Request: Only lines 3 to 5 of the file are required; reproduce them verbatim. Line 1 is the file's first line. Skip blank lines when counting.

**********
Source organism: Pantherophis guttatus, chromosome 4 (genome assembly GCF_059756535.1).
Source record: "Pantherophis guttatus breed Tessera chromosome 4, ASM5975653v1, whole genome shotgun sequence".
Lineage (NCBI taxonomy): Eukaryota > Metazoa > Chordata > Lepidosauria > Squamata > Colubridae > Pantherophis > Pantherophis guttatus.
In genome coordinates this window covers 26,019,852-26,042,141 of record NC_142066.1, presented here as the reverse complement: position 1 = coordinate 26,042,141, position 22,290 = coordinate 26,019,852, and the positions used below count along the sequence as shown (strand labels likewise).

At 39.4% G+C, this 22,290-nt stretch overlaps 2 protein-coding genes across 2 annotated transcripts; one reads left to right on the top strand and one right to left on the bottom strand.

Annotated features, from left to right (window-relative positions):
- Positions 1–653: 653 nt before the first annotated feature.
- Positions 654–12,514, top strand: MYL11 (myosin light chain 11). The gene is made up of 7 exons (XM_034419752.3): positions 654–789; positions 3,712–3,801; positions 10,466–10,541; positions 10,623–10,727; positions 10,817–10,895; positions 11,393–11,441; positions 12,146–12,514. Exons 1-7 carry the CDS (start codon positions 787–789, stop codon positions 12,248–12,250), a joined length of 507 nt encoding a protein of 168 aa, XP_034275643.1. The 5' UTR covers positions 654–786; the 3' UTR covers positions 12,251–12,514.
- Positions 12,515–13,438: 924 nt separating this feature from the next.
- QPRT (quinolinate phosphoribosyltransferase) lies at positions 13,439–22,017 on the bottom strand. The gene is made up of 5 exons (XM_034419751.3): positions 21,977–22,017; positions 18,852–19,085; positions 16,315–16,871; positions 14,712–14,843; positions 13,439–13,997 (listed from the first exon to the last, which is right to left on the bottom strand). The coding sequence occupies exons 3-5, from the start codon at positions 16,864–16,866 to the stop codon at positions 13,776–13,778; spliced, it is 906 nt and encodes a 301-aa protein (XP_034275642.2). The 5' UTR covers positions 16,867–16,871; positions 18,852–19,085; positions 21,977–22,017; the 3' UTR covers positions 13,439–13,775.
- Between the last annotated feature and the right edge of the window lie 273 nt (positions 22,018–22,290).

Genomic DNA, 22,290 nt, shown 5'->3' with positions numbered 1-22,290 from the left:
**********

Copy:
Lineage (NCBI taxonomy): Eukaryota > Metazoa > Chordata > Lepidosauria > Squamata > Colubridae > Pantherophis > Pantherophis guttatus.
In genome coordinates this window covers 26,019,852-26,042,141 of record NC_142066.1, presented here as the reverse complement: position 1 = coordinate 26,042,141, position 22,290 = coordinate 26,019,852, and the positions used below count along the sequence as shown (strand labels likewise).

At 39.4% G+C, this 22,290-nt stretch overlaps 2 protein-coding genes across 2 annotated transcripts; one reads left to right on the top strand and one right to left on the bottom strand.